For months, Athens and the British Museum have been holding talks about the return from London of the treasures also known as the Elgin Marbles.
Since November 2021, Greece’s prime minister and the British Museum have been holding back-room talks about the potential return of at least some of the Parthenon Marbles, a collection of antique treasures that once decorated the famed pillared temple in Athens.
The collection, which includes statues of Greek gods and carved friezes, was taken from Greece in the early 1800s by Lord Elgin, a British aristocrat. They have been at the London museum ever since.
The prime minister, Kyriakos Mitsotakis, has met several times with George Osborne, a former chancellor of the Exchequer who is now chairman of the British Museum.. The rapport between Mitsotakis and Osborne has widely been seen as one reason the talks have progressed so far.
But on Sunday, Greece holds an election and the talks have been postponed until the result of the vote is clear.
Mitsotakis told reporters last week that if he were re-elected he would “pick up again the momentum and build upon the progress that we have made” in the discussions.
If he does not win, how will the future of the marbles be affected?
How is the election shaping up?
At the start of this year, Mitsotakis and his New Democracy party were cruising to re-election, according to Nick Malkoutzis, the editor of the Greek politics website MacroPolis.
But on March 1, a head-on collision between a freight train and a passenger service killed at least 57 people and injured scores of others. After the disaster, the deadliest ever on Greece’s rail network, tens of thousands of demonstrators took to the streets to protest successive governments’ lack of investment in train safety.
After initially blaming the accident on a “tragic human error,” Mitsotakis asked the Greek people for forgiveness for the chronic failings.
In the fallout from the tragedy, New Democracy lost several percentage points in opinion polls, Malkoutzis said. The party now seems set to take about 36 percent of the vote on Sunday, probably scuppering its hopes of an outright win, which would have been difficult even before the crash.
Malkoutzis said that a second round of voting would most likely be needed. In that case, under Greek law, the election rules change, and the prime minister would be hopeful of securing a majority. But, Malkoutzis said, “low turnout or shifting voter patterns” could still make a coalition government necessary.
What if Mitsotakis is forced into a coalition?
If New Democracy does need the help of another party to govern, Malkoutzis said that the most likely partner would be a center-left alliance called Pasok-Kinal.
Nikos Orfanos, a theater director and a spokesman on culture for Pasok-Kinal, said in a telephone interview that returning the marbles was vital because the artifacts were part of Greece’s national identity.
But, he added, “a matter of such national importance, with national aspects, should not become the subject of secret diplomacy.” Orfanos said that any deal should be discussed with the Greek Parliament, adding that a prime minister must not simply present “a take it or leave it deal” to lawmakers without them having a say.
What if another party wins?
The main opposition party in Greece is the leftist Syriza, led by Alexis Tsipras, who was prime minister from 2015 to 2019. Syriza is expected to come second this weekend, with polls suggesting it will secure about 29 percent of the vote.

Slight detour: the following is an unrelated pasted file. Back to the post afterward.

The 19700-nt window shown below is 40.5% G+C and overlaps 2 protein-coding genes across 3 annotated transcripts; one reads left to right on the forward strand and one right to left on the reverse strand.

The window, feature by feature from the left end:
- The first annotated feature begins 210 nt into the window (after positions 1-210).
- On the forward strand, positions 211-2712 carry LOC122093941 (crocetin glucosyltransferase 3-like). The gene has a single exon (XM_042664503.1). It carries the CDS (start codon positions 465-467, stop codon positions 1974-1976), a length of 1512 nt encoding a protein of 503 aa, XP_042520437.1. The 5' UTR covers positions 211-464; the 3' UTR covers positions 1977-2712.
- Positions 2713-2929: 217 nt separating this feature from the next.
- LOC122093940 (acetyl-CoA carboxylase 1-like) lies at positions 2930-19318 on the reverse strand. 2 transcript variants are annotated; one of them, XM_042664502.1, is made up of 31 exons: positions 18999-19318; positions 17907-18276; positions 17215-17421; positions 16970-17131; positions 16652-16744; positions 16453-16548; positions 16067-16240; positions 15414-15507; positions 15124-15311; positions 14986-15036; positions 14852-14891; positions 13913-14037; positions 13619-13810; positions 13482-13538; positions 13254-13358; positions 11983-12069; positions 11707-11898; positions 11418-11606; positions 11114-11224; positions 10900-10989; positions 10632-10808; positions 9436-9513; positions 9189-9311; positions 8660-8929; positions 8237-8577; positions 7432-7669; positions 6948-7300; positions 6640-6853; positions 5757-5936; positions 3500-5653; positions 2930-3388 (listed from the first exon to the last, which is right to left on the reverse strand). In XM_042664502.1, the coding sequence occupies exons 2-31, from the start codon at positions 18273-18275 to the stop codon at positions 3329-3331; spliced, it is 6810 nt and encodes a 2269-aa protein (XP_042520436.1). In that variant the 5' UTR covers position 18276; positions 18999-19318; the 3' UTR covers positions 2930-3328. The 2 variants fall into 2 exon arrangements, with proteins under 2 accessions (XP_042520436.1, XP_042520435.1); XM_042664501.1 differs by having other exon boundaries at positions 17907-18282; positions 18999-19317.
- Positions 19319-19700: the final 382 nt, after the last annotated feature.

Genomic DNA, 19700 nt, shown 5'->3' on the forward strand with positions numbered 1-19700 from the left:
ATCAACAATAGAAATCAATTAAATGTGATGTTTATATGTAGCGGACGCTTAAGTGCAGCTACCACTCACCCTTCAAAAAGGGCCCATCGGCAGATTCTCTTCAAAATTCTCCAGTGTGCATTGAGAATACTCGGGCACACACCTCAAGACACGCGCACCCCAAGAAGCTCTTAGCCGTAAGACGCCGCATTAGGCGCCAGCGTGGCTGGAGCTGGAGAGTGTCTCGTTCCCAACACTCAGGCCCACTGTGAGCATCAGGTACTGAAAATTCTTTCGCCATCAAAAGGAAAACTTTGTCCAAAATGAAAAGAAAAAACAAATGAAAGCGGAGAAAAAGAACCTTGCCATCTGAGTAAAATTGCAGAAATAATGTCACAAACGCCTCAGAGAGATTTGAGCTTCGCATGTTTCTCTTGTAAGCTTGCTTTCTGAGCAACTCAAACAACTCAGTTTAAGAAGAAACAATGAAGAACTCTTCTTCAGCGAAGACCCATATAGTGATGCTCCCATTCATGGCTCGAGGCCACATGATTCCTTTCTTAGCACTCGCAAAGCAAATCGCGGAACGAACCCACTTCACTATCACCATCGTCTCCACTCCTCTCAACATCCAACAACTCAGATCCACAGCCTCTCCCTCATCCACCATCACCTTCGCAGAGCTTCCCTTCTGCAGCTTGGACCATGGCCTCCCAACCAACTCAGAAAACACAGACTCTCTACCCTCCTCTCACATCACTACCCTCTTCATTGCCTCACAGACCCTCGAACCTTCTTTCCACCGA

A surprise Syriza victory could complicate negotiations with the British Museum. The party has long opposed the discussions about the marbles, saying that Britain’s government should return the collection immediately.
Sia Anagnostopoulou, the party’s spokeswoman on culture, said by email in January that the sculptures had to be “returned, reunified and exhibited in their entirety” in Athens. Her party would not accept only a portion of the collection being returned on loan, she added — one of the options under discussion.
When Syriza was last in government, the party focused on working with the United Nations to try to pressure Britain into returning the marbles.
What is the British Museum’s position?
Pressure is growing on the British Museum to deal with the many contested artifacts in its collection. In recent years, some major Western museums have begun returning high-profile items. In December, German museums began returning a collection of priceless Benin Bronzes to Nigeria.
Some fragments of the Parthenon held in other countries were already heading back to Greece. In March, three 2,500-year-old pieces of the Parthenon that had been in the Vatican’s collections were returned to the Acropolis Museum in Athens. And this month, it emerged that the Kunsthistorisches Museum in Vienna was in talks with the Acropolis Museum about a loan agreement involving two more Parthenon fragments.
Nikos Dendias, the Greek foreign minister, said in a news conference that the Austrian talks were of “huge importance” and would help “create a momentum which we could use in our discussions in London” about the British Museum’s holdings.
The British Museum says on its website that it is in discussions with Greece over a new “Parthenon partnership” in which items might be shared or lent between the two countries. But its officials regularly point out that the museum cannot return items permanently to Greece, even if it wanted to, because British law bars it from removing items from its collection.
Few British politicians are lining up to change that law. In March, Prime Minister Rishi Sunak told reporters, “The U.K. has cared for the Elgin Marbles for generations.” The British Museum’s collection was protected by law, he said, adding, “We have no plans to change it.”